So I’m now two weeks into my 30 day vegan challenge, and I have to say it’s been far easier than I thought. Aside from the extra preparation and cooking time, it hasn’t got in the way of daily life at all. In fact, I actually enjoy the cooking process now… I always liked baking for other people’s birthdays or for friends and family coming round.

Ally and I would make an occasion of concocting epic feasts: putting on huge spreads of Mexican food or making marinades from scratch because we drunkenly picked up reduced sea bass (definitely one of our better post-pints food purchases). However, when it came to cooking for myself… well, I just didn’t really. More often than not, the limit of my creativity involved mixing three different kinds of cereal together. One time I even ate a raw Pop Tart. I just never saw the point when it was just for me.

I suppose my one culinary saving grace was that I was never into convenience foods. My mum drilled the evils of microwave cooking and ready meals into me from a young age, and even when I did try them I didn’t like them. There’s also not much in the way of convenience or junk food readily available for vegans: I’m sure such things exist, but perhaps not in your standard supermarket frozen aisle.

Nowadays I’ve noticed that I can actually think up recipes with relative ease. If I pick up a block of tofu or some pasta, the possibilities are endless. Mostly because tofu tastes like absolutely nothing and as such is the best starting block for ANYTHING. As I said in my last post, everything I make consists of throwing things together and adding some spices.

*sniff* it’s so pretty…

I was racking my brain on my last shopping trip, following the boy around like a bored child when I picked up some Nando’s BBQ Chicken Rub out of curiosity and discovered- ta daaa!- that it’s accidentally vegan. A couple of shelves along, I found gluten free pasta sauce. One of my favourite ‘throw together’ dinners involved Cajun spiced Quorn chicken, so I thought I’d see how I got on with being more experimental with it. The results? Pretty damn good. Here’s what I chucked in…

Cajun BBQ Marinated Tofu Pasta

150g of wholewheat pasta

120g block of Cauldron Tofu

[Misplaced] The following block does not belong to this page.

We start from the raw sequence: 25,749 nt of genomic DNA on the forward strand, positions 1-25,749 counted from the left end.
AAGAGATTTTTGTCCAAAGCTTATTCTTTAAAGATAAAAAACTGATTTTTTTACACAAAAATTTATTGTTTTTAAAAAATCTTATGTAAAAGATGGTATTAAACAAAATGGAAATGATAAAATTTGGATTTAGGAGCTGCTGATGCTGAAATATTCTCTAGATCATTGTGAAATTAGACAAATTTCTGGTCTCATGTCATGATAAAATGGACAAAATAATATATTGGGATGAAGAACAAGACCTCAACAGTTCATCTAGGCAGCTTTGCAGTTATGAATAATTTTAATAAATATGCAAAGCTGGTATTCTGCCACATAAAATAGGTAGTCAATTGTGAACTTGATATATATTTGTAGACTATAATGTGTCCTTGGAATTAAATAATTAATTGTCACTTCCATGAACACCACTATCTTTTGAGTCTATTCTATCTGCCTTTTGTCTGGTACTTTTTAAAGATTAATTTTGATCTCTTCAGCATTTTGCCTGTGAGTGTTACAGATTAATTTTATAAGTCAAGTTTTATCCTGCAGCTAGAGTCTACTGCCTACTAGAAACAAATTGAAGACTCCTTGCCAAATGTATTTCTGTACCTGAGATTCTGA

1 packet of Nando’s BBQ Chicken Rub

1 210g carton of Heinz Gluten Free Tomato & Basil Sauce

2 tbsps of Cajun marinade (I used Asda’s own brand)

1 avocado, de-stoned and diced

½ red pepper, diced

½ orange pepper, diced

½ green pepper, diced

½ red onion, chopped

A handful of chestnut mushrooms (however many that may be), sliced

5 or 6 cherry tomatoes, quartered (I used on the vine ones, for no reason other than they were cheaper)

A variety of spices (such as cayenne pepper, chili flakes, Cajun spices, Jamaican Jerk spices etc)

  • Drain and press the tofu according to packet instructions, then cut it into chunks. Give it a right good rub with the Nando’s powder, and add some Cajun marinade as well. Leave it for a while to soak in- however long depends how much you want it to taste like anything!
  • Put the pasta on the boil. While you’re waiting for the tofu to marinade, add a teeny drop of oil to the mushrooms and rub some of the spices into the mushrooms and avocado.
  • Fry the tofu in some oil for about 6 minutes. Add all the vegetables and whatever spices you choose, give them a good stir and fry them until the vegetables are soft.
  • Stir in the sauce and leave it to simmer while you’re draining out the pasta.
  • When it’s done, stir it all together and resist trying to eat the whole damn lot in one sitting. If it’s any incentive, it tastes even better after a day in the fridge- and better still after a day in the fridge after two hours in the gym.

Again, this was just a potluck attempt at making a substantial dinner, and I didn’t actually have a recipe in mind to follow. I wanted further practice at making tofu as well, as I’d only made it once. Thankfully it was an improvement on my last attempt and I wasn’t even jealous of the boy’s amazing-smelling paella. Well. Maybe a little.